Translations can vary from person to person. Each translator will take certain liberties others will be a literal as possible. On this site there is a generator, Translationes Conlatae, that compiles several translations into one. Each time the page is refreshed the order of the lines change. If you focus on one line, you can see the variants from one to the next, but that does not provide a static way to view the differences.
Juxta is a tool for comparing translations. Anyone can make their own Juxta comparison on any body of text. It has several different methods of which to view the text. The blue highlighting shows the differences between all the witness text. You are able to compare two specific texts side by side, or layered on top. Due to the excessive amount of translations, I would recommend the side by side. Please explore the differences in these translations.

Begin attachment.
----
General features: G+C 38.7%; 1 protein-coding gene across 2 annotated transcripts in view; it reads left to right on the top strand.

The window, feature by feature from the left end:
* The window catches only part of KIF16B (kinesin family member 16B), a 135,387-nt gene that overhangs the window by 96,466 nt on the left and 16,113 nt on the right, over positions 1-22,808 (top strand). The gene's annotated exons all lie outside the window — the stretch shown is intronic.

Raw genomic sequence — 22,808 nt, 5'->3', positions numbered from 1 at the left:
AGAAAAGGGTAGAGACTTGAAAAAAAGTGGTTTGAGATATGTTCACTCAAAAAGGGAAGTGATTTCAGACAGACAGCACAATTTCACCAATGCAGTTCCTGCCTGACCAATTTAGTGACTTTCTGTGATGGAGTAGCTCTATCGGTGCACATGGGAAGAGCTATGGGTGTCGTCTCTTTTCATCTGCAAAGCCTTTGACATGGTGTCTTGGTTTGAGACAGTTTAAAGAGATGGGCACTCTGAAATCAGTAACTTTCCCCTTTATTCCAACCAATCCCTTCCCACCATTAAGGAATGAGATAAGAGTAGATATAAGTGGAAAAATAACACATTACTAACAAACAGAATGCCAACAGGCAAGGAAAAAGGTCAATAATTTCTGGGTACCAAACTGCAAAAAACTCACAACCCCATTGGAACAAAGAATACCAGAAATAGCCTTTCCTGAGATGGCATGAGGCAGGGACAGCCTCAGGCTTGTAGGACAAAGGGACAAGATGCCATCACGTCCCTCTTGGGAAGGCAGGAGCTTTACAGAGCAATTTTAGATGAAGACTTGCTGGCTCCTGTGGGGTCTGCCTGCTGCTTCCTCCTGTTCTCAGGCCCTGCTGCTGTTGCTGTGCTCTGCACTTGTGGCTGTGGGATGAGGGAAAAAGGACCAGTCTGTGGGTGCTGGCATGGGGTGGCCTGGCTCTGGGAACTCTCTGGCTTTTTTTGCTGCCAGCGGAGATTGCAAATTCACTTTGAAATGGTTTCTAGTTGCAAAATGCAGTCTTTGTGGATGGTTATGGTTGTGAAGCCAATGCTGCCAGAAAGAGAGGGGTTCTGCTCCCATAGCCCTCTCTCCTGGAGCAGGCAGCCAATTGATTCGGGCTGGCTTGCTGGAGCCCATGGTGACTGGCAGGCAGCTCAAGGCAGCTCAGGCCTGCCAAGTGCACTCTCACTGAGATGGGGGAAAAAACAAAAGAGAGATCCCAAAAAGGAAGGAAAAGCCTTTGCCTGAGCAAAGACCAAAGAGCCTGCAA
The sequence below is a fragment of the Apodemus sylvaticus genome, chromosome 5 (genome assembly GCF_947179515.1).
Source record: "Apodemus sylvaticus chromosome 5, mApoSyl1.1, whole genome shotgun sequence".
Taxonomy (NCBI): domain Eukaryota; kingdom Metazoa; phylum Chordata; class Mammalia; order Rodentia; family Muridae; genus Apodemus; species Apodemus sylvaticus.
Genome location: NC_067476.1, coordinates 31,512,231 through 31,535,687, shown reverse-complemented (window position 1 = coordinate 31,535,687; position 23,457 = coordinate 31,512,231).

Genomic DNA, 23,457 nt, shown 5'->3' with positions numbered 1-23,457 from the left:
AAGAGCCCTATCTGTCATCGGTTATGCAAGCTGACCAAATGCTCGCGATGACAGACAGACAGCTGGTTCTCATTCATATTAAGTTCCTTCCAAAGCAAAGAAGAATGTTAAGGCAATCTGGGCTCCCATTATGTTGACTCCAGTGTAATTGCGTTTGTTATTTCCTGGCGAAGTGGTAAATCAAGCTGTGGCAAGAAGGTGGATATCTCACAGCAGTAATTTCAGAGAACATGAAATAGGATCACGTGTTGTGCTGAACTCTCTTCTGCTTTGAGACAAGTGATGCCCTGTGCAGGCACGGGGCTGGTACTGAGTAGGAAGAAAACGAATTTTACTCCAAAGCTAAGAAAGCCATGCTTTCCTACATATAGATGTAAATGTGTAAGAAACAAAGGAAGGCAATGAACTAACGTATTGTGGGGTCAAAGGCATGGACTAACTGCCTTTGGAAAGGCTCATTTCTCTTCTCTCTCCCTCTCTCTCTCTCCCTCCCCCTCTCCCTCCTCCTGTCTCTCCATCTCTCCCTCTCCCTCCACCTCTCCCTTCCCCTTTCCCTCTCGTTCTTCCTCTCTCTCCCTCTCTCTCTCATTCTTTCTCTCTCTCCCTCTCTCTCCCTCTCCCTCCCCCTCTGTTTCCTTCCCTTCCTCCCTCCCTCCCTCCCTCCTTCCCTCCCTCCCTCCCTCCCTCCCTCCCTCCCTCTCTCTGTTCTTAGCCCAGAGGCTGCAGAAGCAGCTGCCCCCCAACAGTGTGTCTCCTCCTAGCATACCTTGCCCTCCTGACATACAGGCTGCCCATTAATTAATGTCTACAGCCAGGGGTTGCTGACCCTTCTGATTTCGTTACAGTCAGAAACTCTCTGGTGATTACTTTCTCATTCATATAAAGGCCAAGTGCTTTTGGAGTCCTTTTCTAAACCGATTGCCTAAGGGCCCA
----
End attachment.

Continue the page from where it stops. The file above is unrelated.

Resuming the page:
The following example is from Seneca’s Hercules Oetaevs:
Translations used in this example are as followed:
Fitch, John G., trans., Hercules on Oeta in Seneca IX: Tragedies II LCL 78, edited by Henderson, Jeffrey. Cambridge, Massachusetts & London, England: Harvard University Press, 2004.
Google. “Google Translate” https://translate.google.com/?rlz=1C1CHZL_enUS681US682&um=1&ie=UTF-8&hl=en&client=tw-ob#en/es/
Miller, Frank Justus, trans. Hercules Oetaeus in Seneca’s Tragedies II, edited by Page, T. E., Capps, E., and Rouse, W. H. D. New York: G. P. Putnam’s Sons, 1917.
Miller, Frank Justus, The Tragedies of Seneca. Chicago: The University of Chicago Press, 1907.
S., J., trans., The Tenth Tragedy of L. Annae. Seneca Entituled Hercules Oetaeus in Seneca: His Tenne Tragedies, edited by Newton, Thomas. Bloomington & London: Indiana University Press, 1966.
Sandy, Stephens, trans., A Cloak for Hercules in Seneca: The Tragedies, edited by Slavitt, David R. and Bovie, Palmer, Vol. 2. Baltimore: The Johns Hopkins University Press, 1992.
Yandex Translate. “Latin-English online translator and dictionary” https://translate.yandex.com/translator/Latin-English